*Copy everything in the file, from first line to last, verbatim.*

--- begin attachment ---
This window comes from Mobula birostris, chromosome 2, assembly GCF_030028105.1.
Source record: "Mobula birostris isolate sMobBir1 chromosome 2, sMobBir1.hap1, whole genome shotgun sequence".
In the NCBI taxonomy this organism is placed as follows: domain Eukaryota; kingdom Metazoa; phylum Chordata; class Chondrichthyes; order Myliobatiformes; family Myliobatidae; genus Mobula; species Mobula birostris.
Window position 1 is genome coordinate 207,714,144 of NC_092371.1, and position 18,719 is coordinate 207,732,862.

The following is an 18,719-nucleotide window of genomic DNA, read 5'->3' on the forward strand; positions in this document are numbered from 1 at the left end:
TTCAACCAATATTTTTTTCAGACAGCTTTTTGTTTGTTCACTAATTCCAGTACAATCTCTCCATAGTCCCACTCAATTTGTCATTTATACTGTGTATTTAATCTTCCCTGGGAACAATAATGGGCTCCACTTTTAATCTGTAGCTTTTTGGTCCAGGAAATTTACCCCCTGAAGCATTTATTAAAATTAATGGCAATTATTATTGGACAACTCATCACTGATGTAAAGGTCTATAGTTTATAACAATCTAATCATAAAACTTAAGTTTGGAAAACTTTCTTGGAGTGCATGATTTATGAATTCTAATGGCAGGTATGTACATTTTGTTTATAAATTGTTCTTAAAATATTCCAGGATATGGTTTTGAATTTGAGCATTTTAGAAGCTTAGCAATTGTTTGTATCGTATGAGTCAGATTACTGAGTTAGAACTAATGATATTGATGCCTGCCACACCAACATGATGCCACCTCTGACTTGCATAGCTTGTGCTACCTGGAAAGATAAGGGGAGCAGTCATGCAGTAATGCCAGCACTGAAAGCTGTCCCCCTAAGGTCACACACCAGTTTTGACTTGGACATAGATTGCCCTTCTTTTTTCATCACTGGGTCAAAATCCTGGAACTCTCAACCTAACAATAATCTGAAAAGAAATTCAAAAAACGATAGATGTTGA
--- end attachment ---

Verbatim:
This window comes from Mobula birostris, chromosome 2, assembly GCF_030028105.1.
Source record: "Mobula birostris isolate sMobBir1 chromosome 2, sMobBir1.hap1, whole genome shotgun sequence".
In the NCBI taxonomy this organism is placed as follows: domain Eukaryota; kingdom Metazoa; phylum Chordata; class Chondrichthyes; order Myliobatiformes; family Myliobatidae; genus Mobula; species Mobula birostris.
Window position 1 is genome coordinate 207,714,144 of NC_092371.1, and position 18,719 is coordinate 207,732,862.

The following is an 18,719-nucleotide window of genomic DNA, read 5'->3' on the forward strand; positions in this document are numbered from 1 at the left end:
TTCAACCAATATTTTTTTCAGACAGCTTTTTGTTTGTTCACTAATTCCAGTACAATCTCTCCATAGTCCCACTCAATTTGTCATTTATACTGTGTATTTAATCTTCCCTGGGAACAATAATGGGCTCCACTTTTAATCTGTAGCTTTTTGGTCCAGGAAATTTACCCCCTGAAGCATTTATTAAAATTAATGGCAATTATTATTGGACAACTCATCACTGATGTAAAGGTCTATAGTTTATAACAATCTAATCATAAAACTTAAGTTTGGAAAACTTTCTTGGAGTGCATGATTTATGAATTCTAATGGCAGGTATGTACATTTTGTTTATAAATTGTTCTTAAAATATTCCAGGATATGGTTTTGAATTTGAGCATTTTAGAAGCTTAGCAATTGTTTGTATCGTATGAGTCAGATTACTGAGTTAGAACTAATGATATTGATGCCTGCCACACCAACATGATGCCACCTCTGACTTGCATAGCTTGTGCTACCTGGAAAGATAAGGGGAGCAGTCATGCAGTAATGCCAGCACTGAAAGCTGTCCCCCTAAGGTCACACACCAGTTTTGACTTGGACATAGATTGCCCTTCTTTTTTCATCACTGGGTCAAAATCCTGGAACTCTCAACCTAACAATAATCTGAAAAGAAATTCAAAAAACGATAGATGTTGA